Note: To read Part One of this article, please click HERE.
- Additional Obstacles to Cloudification
- The Migration Process
- Why Cloud-First? Public Sector Success Stories
Additional Obstacles to Cloudification
#3 – Failure to flexibly adapt
As McKayla Maroney will tell you, you can’t achieve your dreams of winning an Olympic medal in gymnastics if you can’t flexibly adapt. Flexible adaptation is critical with cloud too. It must be a fundamental shift rather than an isolated project. Think of initial planning as your floor exercise and migration as your vault; and stay hydrated.
The Bain team found that operational changes can amount to 50% of potential cloud value.
It helps to have cloud service providers (CSPs) supporting and monitoring the system. However, the greatest benefits are realized “when business and IT align on ‘cloud-first’ guiding principles for future workloads, vertically integrated teams take project ownership from beginning to end and staff is empowered to access the resources it needs,” explained Bain.
For cloud to proceed as smoothly as possible, it also makes sense for businesses to try the following tactics:
- Simplifying and standardizing development
- Deploying automation apps
- Making any self-service options available
- Strategizing how to optimize agility
- Building a DevOps model to directly integrate new technology with operations
- Holding a staff barbecue featuring a bonfire of all legacy systems
#4 – Lack of momentum to fully assess cloud potential
Early adopters of cloud have obviously become increasingly convinced: they have gradually transitioned almost two-thirds of processing to CSP’s. The typical company is different, though, with just 18% of tasks in cloud. Internal IT departments still may believe that their datacenter skills are preferable to cloud companies. Bain commented that was a more reasonable perspective a decade ago. Now, other than specific compliance concerns or utilizing previous hardware investment, in-house control is generally not considered worth the trouble.
Some technologists believe that on-premises virtualization will deliver as much value as cloud. Virtualization is not all bad. By itself, it’s not as affordable or fast as cloud. However, it’s a good steppingstone.
“We find that well-run IT organizations with 60% to 75% of their traditional server environments virtualized can migrate faster than those that are less reliant on virtualization,” explained Bain.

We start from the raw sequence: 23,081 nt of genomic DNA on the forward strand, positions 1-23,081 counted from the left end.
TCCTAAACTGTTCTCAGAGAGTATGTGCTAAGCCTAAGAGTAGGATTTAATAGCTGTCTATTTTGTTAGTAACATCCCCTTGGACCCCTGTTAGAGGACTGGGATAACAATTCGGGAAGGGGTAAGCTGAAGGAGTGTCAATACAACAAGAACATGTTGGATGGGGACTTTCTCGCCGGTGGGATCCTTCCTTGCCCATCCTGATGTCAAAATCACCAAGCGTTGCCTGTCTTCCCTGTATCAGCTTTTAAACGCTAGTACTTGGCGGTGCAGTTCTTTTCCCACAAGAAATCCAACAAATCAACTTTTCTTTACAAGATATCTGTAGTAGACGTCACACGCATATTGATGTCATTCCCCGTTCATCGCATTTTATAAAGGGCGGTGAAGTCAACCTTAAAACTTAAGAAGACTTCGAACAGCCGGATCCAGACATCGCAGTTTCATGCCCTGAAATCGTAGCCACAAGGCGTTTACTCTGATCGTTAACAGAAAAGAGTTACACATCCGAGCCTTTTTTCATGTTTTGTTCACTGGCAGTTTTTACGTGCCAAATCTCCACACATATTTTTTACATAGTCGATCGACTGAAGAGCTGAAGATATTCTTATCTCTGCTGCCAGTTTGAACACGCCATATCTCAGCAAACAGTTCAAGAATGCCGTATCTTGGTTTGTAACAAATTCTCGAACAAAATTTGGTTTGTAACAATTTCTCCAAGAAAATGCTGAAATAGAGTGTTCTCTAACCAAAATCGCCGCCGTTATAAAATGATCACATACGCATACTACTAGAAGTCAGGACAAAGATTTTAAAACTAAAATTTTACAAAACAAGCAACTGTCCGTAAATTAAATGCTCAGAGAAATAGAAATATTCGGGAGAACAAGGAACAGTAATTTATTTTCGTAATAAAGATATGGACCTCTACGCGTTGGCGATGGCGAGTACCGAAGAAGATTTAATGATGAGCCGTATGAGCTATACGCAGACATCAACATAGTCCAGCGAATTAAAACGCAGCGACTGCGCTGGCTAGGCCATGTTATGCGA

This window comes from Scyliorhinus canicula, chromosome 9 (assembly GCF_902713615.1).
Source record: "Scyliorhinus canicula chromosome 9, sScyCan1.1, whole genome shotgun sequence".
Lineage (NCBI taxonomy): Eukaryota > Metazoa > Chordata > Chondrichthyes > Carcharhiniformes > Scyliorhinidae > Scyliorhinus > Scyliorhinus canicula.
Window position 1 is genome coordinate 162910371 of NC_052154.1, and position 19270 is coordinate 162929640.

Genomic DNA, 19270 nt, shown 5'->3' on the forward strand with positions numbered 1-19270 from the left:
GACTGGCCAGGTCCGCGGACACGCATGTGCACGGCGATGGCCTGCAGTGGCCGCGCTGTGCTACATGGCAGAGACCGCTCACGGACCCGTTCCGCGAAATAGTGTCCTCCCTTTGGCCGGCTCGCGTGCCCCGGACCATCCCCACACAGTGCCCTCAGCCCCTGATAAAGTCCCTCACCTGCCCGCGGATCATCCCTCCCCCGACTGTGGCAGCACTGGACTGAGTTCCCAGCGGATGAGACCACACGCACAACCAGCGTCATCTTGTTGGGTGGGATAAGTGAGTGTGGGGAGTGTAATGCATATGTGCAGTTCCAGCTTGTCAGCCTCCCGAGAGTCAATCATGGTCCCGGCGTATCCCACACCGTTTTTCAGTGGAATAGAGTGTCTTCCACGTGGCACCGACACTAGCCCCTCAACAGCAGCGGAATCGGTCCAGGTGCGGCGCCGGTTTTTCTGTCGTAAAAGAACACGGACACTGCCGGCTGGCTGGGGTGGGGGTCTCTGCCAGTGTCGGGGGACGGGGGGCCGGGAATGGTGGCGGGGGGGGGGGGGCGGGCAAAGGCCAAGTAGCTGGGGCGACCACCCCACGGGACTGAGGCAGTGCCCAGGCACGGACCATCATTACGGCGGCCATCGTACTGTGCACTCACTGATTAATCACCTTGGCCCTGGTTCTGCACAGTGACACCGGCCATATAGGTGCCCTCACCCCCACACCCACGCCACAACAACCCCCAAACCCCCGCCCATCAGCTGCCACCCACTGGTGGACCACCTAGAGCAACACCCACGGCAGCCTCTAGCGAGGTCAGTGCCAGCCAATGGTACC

Some IT leaders still think that security and privacy struggle in cloud, but they should consider that CSP’s invest heavily in security and stay abreast of any changes to the threat landscape – which is just not possible for overworked staff in many organizations. Look at Sony Pictures and JPMorgan Chase: both companies carefully watched over their own servers, and their protections proved insufficient. The Sony case was particularly devastating. It was beyond malicious to the point of almost sadistic – with employees still being disrupted more than 90 days after the red skeleton announcement.
Another issue that’s keeping people at 18% cloud migration rather than 50% is that they think too much in terms of immediate budget reduction. Cloud arguments are more convincing when they include ongoing cost benefits, such as leaving behind the need to maintain data centers.
Actually, cloud speeds up application deployment and has other benefits related to speed. Although it’s challenging to figure out the exact numbers, acceleration advantages are essential to optimizing time-to-market, so decision-makers should consider that element.
The Migration Process
If you want to move smoothly to cloud, it helps to assess your current costs so you understand the savings. You also want to better delineate your exact objectives, such as how much of your infrastructure should be transferred. Additionally, you want to review the was your IT system operates and modify to suit the introduction of cloud.
Many companies transition their systems to cloud haphazardly. Look at all the IT needs of your organization to see what might be right for cloud, along with privacy (private/public/hybrid) and service (IaaS, SaaS, PaaS) stipulations.
“A better way is to start with a comprehensive understanding of an organization’s workloads, application portfolios, data centers and other infrastructure,” explained Bain, “and then use a framework to identify which loads are suitable for the cloud.” The report added that organizations can look at all systems through an objective, standardized lens that includes consideration of the following criteria:
- Security and compliance
- Performance – servers, network, and software options
- Agility and scalability
Why Cloud-First? Public Sector Success Stories
In top industries facing an increasingly competitive marketplace, cloud is no longer optional: cloud-first should be the norm if you want to outpace rivals.
What is cloud-first IT, and why might that approach make sense to your organization? “Cloud First” was a rule issued to federal departments by the United States chief information officer in December 2010. It simply meant that cloud technology should be considered the priority when transitioning or developing new systems.
Success stories from the federal Cloud First effort include:
- ATF – “The ATF, with 4,700 employees, was able to save $1 million a year after it moved email to the cloud.”
- USDA – This agency’s hybrid cloud has saved $75 million in its first three years.
- RATB (Recovery Accountability and Transparency Board) – This agency, which monitors stimulus spending, has saved $855,000 in two years with Infrastructure as a Service.
Need Infrastructure as a Service (IaaS)? Looking for a partner for a Cloud First initiative? Go Cloud First with a CSP that puts credibility, compliance, and standards first: Superb Internet.